‘That’s another way of him challenging the boys not to let up. ‘Everyone needs to take heed of his messages and make sure you aren’t the guy who gets cut.’

His aims are to stay fit, represent his country and hope that serves as a launchpad for the Lions

Vunipola has missed enough Tests through injury to have an appreciation of how much his international career matters. When it was confirmed that Saracens would be relegated, he made certain that he would remain on England’s radar in the Championship before committing to spending next season in the second tier.

His objectives are to stay fit, represent his country and hope that serves as a launchpad for the Lions next year. He was forced out of the 2017 tour of New Zealand due to injury, so is determined to earn a place in Warren Gatland’s squad to face the world-champion Springboks next summer.

Mako, his older brother, has been on the last two tours, so the younger sibling has a first one firmly in his sights.

‘That was on of the biggest things for me,’ he said. ‘I wanted to give myself the platform to help me play for the Lions. I need to play for England first, to put myself in the shop window to play for the Lions.

‘I have to show I am good enough. It is going to be massive and there is so much competition. It is definitely something I am very keen on doing.’

Vunipola is trying to stay in shape by running three times a week and going for regular walks with wife Simmone — a dietician who is controlling what he eats and the size of his portions.

The giant Anglo -Tongan forward has a formidable appetite and admitted that not having the option of eating out is helping his health drive.

Vunipola is unlikely to feature too often for Saracens in the Championship next season and he will appreciate the rest, but he believes the best way to repair the damage caused by repeated salary-cap breaches is for the players to show humility and dedication next season.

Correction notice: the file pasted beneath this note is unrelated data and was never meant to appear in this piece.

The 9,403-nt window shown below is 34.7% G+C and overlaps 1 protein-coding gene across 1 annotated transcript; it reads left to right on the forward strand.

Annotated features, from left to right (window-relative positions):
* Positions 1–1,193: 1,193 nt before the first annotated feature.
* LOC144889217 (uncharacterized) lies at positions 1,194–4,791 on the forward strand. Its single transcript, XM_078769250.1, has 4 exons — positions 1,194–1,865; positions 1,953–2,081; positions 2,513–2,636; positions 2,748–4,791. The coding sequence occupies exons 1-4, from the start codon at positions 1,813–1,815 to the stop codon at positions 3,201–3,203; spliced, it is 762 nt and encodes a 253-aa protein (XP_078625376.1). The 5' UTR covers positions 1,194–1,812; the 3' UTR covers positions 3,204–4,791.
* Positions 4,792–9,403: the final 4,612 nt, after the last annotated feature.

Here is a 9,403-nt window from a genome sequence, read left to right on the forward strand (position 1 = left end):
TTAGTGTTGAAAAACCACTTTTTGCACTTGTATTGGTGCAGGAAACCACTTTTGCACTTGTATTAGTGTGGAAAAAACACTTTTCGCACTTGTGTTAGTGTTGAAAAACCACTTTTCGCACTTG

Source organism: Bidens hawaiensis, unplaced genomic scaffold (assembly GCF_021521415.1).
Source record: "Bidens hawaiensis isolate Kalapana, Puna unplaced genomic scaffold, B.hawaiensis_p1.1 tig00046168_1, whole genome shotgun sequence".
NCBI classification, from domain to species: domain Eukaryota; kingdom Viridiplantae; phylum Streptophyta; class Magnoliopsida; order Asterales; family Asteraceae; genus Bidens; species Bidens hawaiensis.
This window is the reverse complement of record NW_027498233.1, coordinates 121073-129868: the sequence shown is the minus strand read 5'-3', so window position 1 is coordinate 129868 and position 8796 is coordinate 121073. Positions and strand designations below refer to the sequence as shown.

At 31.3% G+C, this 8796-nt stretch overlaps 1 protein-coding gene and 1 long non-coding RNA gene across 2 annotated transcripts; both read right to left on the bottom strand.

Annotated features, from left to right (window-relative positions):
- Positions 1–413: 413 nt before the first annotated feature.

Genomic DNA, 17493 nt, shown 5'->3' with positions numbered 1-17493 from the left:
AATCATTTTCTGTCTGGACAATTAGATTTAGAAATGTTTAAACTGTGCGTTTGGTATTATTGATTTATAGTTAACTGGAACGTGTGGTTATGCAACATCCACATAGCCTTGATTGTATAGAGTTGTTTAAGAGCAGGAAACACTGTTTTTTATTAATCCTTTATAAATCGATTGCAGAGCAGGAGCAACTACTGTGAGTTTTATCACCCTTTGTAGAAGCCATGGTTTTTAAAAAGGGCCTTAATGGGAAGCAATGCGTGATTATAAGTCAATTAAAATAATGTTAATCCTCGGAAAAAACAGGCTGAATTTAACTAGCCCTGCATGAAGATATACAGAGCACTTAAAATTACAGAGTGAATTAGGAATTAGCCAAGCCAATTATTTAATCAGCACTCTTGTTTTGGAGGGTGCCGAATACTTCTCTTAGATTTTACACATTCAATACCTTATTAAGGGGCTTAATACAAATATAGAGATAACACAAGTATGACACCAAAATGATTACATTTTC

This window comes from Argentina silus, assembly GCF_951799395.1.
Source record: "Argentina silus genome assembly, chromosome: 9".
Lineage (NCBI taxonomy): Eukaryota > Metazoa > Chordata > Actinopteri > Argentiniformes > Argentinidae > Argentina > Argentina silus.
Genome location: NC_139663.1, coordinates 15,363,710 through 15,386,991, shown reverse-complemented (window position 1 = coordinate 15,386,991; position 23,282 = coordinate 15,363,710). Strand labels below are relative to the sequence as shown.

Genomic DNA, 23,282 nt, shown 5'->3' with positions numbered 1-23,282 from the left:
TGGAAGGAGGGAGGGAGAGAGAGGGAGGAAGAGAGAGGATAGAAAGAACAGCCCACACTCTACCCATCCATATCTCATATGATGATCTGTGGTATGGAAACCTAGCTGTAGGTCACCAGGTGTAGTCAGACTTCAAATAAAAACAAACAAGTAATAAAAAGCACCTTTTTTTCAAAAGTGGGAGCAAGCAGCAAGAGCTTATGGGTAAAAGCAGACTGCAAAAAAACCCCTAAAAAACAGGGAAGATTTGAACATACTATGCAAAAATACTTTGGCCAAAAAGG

‘Something we can do to repair the image of the club is be humble enough to put on our best performances each week,’ he said.

‘There’s a massive disparity between the level we’re used to and the Championship.

‘The biggest challenge for us is to make sure we never treat it as if it’s beneath us.

‘Everyone has been happy to celebrate all the good times and trophies we’ve won, so I don’t see why it’s different now that we’re going down. The way we can repair our image is by showing that the club matters to us, no matter where we are playing. If we don’t do that, people will think we are arrogant.’

There is no trace of arrogance in Vunipola. He is instinctively humble. He talks about helping out by ‘talking rubbish’ as an ambassador for a company being run by a Saracens supporter.

During the lockdown, he is trying to improve his gaming skills but is a ‘bit of a wuss’ about it because he is so far below the standards of some England teammates and he doesn’t like losing. He has abandoned social media apart from business networking site LinkedIn.

‘I’m being a bit more grown-up,’ he joked. Vunipola accepts that pay cuts are a way of protecting the game’s finances and hopes that rugby can use this hiatus to restructure. But he is wary about talk of a world club tournament, suggesting that it may dilute the value of the World Cup.

Billy Vunipola has used Levitex pillows and mattresses to aid his recovery from injury, as part of the Sleep for Sport programme. For more details visit

Daily Mail